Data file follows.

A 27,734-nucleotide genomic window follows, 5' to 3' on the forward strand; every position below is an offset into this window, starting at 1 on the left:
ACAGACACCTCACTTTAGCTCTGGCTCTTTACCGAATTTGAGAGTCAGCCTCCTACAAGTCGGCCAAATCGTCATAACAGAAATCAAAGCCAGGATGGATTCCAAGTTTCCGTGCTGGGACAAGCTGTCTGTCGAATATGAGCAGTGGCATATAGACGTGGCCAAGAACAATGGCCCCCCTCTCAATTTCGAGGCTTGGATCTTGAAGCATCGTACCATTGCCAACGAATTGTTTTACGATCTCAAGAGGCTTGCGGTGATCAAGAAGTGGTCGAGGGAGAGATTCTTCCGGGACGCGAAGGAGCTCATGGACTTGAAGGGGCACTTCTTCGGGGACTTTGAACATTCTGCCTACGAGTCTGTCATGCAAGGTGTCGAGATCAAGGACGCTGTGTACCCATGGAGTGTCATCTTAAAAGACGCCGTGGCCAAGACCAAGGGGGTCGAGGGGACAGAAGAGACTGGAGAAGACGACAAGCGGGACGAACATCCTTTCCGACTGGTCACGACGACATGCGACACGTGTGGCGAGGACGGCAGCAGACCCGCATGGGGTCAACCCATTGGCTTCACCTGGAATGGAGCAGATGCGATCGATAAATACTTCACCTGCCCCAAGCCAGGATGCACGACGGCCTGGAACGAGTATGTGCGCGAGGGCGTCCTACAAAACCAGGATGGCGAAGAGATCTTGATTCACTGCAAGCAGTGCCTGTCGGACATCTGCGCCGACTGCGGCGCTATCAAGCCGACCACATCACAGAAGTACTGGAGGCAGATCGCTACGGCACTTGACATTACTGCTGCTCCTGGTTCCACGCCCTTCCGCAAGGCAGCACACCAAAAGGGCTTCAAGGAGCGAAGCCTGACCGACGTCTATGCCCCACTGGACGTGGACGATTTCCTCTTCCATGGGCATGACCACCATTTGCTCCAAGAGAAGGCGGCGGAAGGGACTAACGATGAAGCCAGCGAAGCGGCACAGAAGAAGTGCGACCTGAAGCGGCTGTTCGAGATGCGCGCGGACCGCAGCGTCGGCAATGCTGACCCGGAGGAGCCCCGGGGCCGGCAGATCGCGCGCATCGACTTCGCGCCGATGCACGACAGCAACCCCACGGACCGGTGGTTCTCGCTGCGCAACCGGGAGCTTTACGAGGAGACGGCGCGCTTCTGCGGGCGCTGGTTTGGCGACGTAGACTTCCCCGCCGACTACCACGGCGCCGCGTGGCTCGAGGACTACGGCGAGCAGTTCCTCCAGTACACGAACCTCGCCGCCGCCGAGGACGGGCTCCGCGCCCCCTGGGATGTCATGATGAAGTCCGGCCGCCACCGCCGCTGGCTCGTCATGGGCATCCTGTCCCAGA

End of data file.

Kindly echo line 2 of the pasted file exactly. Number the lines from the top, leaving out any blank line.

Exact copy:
ACAGACACCTCACTTTAGCTCTGGCTCTTTACCGAATTTGAGAGTCAGCCTCCTACAAGTCGGCCAAATCGTCATAACAGAAATCAAAGCCAGGATGGATTCCAAGTTTCCGTGCTGGGACAAGCTGTCTGTCGAATATGAGCAGTGGCATATAGACGTGGCCAAGAACAATGGCCCCCCTCTCAATTTCGAGGCTTGGATCTTGAAGCATCGTACCATTGCCAACGAATTGTTTTACGATCTCAAGAGGCTTGCGGTGATCAAGAAGTGGTCGAGGGAGAGATTCTTCCGGGACGCGAAGGAGCTCATGGACTTGAAGGGGCACTTCTTCGGGGACTTTGAACATTCTGCCTACGAGTCTGTCATGCAAGGTGTCGAGATCAAGGACGCTGTGTACCCATGGAGTGTCATCTTAAAAGACGCCGTGGCCAAGACCAAGGGGGTCGAGGGGACAGAAGAGACTGGAGAAGACGACAAGCGGGACGAACATCCTTTCCGACTGGTCACGACGACATGCGACACGTGTGGCGAGGACGGCAGCAGACCCGCATGGGGTCAACCCATTGGCTTCACCTGGAATGGAGCAGATGCGATCGATAAATACTTCACCTGCCCCAAGCCAGGATGCACGACGGCCTGGAACGAGTATGTGCGCGAGGGCGTCCTACAAAACCAGGATGGCGAAGAGATCTTGATTCACTGCAAGCAGTGCCTGTCGGACATCTGCGCCGACTGCGGCGCTATCAAGCCGACCACATCACAGAAGTACTGGAGGCAGATCGCTACGGCACTTGACATTACTGCTGCTCCTGGTTCCACGCCCTTCCGCAAGGCAGCACACCAAAAGGGCTTCAAGGAGCGAAGCCTGACCGACGTCTATGCCCCACTGGACGTGGACGATTTCCTCTTCCATGGGCATGACCACCATTTGCTCCAAGAGAAGGCGGCGGAAGGGACTAACGATGAAGCCAGCGAAGCGGCACAGAAGAAGTGCGACCTGAAGCGGCTGTTCGAGATGCGCGCGGACCGCAGCGTCGGCAATGCTGACCCGGAGGAGCCCCGGGGCCGGCAGATCGCGCGCATCGACTTCGCGCCGATGCACGACAGCAACCCCACGGACCGGTGGTTCTCGCTGCGCAACCGGGAGCTTTACGAGGAGACGGCGCGCTTCTGCGGGCGCTGGTTTGGCGACGTAGACTTCCCCGCCGACTACCACGGCGCCGCGTGGCTCGAGGACTACGGCGAGCAGTTCCTCCAGTACACGAACCTCGCCGCCGCCGAGGACGGGCTCCGCGCCCCCTGGGATGTCATGATGAAGTCCGGCCGCCACCGCCGCTGGCTCGTCATGGGCATCCTGTCCCAGA